In what seemed like a second, her limp body was molded with the column, and the men lit their torches. They stalked closer, like predators eyeing helpless prey, and the flames grew closer with every passing step. She shouldn’t show fear; Maggie knew this - had heard it said countless times as a child being warned of wild animals. But this was different. These men weren’t animals with only the thought of protecting their young. No, this fear was different. One of pride and unexplainable fear. She had done nothing evil - surely, creating a single butterfly for the purpose of cheering up her baby cousin wasn’t incomprehensible evil. But men fear what they don’t know, and kill that which they can’t understand.
A blinding light erupted in front of Maggie’s eyes, and she was forced to shut them tightly to block the hazardous flash. Her body tensed as she imagined what the fire must look like growing around her form, and she choked back a sob at the thought of what the other women must be going through. She waited for the heat to begin licking at her feet, and shuddered at the imagined pain.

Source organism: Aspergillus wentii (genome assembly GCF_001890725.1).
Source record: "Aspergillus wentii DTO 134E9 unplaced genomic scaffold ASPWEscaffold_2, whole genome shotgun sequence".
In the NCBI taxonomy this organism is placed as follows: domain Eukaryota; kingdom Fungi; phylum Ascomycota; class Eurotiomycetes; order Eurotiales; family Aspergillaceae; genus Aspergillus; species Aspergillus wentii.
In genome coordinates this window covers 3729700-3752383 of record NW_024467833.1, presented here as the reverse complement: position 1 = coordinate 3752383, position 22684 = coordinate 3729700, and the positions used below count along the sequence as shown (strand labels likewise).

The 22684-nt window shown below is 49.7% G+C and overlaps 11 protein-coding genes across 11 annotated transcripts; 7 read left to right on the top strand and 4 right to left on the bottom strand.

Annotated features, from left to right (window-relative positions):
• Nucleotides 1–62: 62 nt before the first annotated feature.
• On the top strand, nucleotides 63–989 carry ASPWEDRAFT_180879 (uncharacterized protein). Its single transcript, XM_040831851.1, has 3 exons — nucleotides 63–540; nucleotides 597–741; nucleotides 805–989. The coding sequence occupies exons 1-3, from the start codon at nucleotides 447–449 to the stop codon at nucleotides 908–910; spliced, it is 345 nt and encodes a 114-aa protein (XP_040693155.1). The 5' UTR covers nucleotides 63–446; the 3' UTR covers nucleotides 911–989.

What she received instead, though, was gasps of shock rippling from every person around her. After a few moments of utter silence and no injury, Maggie dared to open her eyes. She was surrounded by townsfolk who stared skyward, sight glazed over with varying emotion. It didn’t occur to her how dark it had become until she glanced up. Above her, by some unbelievable force of nature, was the galaxy. Or rather, not the entire galaxy, but a small version of what she see’s every night upon shutting her doors and windows. The expanse was black, and dotted with what could have only been thousands of sparkling lights. It was beautiful, and she was entranced.
The sound of hacking didn’t register to Maggie until she was falling forward, body toppling off of the wooden column and smacking into the packed dirt. A cry left her lips as she fell, but was soon muffled by the impact. Panting harshly, she jolted up from her position, eyes scanning wildly left to right in fear. Surrounding her, instead of the cruel hands she had been expecting, were the gentle faces of the women she was meant to be executed with. Soft palms lifted her up and dusted the dirt off her back, and the young girl nearly cried again at the turn of events.